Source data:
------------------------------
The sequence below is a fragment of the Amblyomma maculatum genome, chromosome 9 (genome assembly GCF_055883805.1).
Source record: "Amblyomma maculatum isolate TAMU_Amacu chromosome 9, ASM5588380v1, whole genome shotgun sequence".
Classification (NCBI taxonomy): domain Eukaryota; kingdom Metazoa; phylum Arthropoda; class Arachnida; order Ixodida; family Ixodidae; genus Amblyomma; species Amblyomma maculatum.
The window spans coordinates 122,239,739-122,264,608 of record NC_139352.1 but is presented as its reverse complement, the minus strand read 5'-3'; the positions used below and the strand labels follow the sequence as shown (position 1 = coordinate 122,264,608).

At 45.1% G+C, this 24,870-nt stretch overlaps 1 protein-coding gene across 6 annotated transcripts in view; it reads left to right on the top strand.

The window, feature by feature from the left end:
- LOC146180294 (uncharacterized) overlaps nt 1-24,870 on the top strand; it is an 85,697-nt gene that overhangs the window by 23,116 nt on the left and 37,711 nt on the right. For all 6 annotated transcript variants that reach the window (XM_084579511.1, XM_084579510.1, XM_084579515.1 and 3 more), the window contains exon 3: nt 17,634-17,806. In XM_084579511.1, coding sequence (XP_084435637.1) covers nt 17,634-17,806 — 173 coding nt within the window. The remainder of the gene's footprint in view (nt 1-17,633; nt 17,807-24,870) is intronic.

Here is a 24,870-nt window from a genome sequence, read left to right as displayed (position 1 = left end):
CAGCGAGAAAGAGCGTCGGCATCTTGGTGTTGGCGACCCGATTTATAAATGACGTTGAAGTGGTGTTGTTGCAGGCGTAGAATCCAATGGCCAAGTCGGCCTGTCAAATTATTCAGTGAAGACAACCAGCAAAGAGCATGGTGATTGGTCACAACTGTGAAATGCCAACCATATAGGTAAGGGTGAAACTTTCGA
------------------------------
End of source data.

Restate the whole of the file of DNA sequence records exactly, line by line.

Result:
The sequence below is a fragment of the Amblyomma maculatum genome, chromosome 9 (genome assembly GCF_055883805.1).
Source record: "Amblyomma maculatum isolate TAMU_Amacu chromosome 9, ASM5588380v1, whole genome shotgun sequence".
Classification (NCBI taxonomy): domain Eukaryota; kingdom Metazoa; phylum Arthropoda; class Arachnida; order Ixodida; family Ixodidae; genus Amblyomma; species Amblyomma maculatum.
The window spans coordinates 122,239,739-122,264,608 of record NC_139352.1 but is presented as its reverse complement, the minus strand read 5'-3'; the positions used below and the strand labels follow the sequence as shown (position 1 = coordinate 122,264,608).

At 45.1% G+C, this 24,870-nt stretch overlaps 1 protein-coding gene across 6 annotated transcripts in view; it reads left to right on the top strand.

The window, feature by feature from the left end:
- LOC146180294 (uncharacterized) overlaps nt 1-24,870 on the top strand; it is an 85,697-nt gene that overhangs the window by 23,116 nt on the left and 37,711 nt on the right. For all 6 annotated transcript variants that reach the window (XM_084579511.1, XM_084579510.1, XM_084579515.1 and 3 more), the window contains exon 3: nt 17,634-17,806. In XM_084579511.1, coding sequence (XP_084435637.1) covers nt 17,634-17,806 — 173 coding nt within the window. The remainder of the gene's footprint in view (nt 1-17,633; nt 17,807-24,870) is intronic.

Here is a 24,870-nt window from a genome sequence, read left to right as displayed (position 1 = left end):
CAGCGAGAAAGAGCGTCGGCATCTTGGTGTTGGCGACCCGATTTATAAATGACGTTGAAGTGGTGTTGTTGCAGGCGTAGAATCCAATGGCCAAGTCGGCCTGTCAAATTATTCAGTGAAGACAACCAGCAAAGAGCATGGTGATTGGTCACAACTGTGAAATGCCAACCATATAGGTAAGGGTGAAACTTTCGA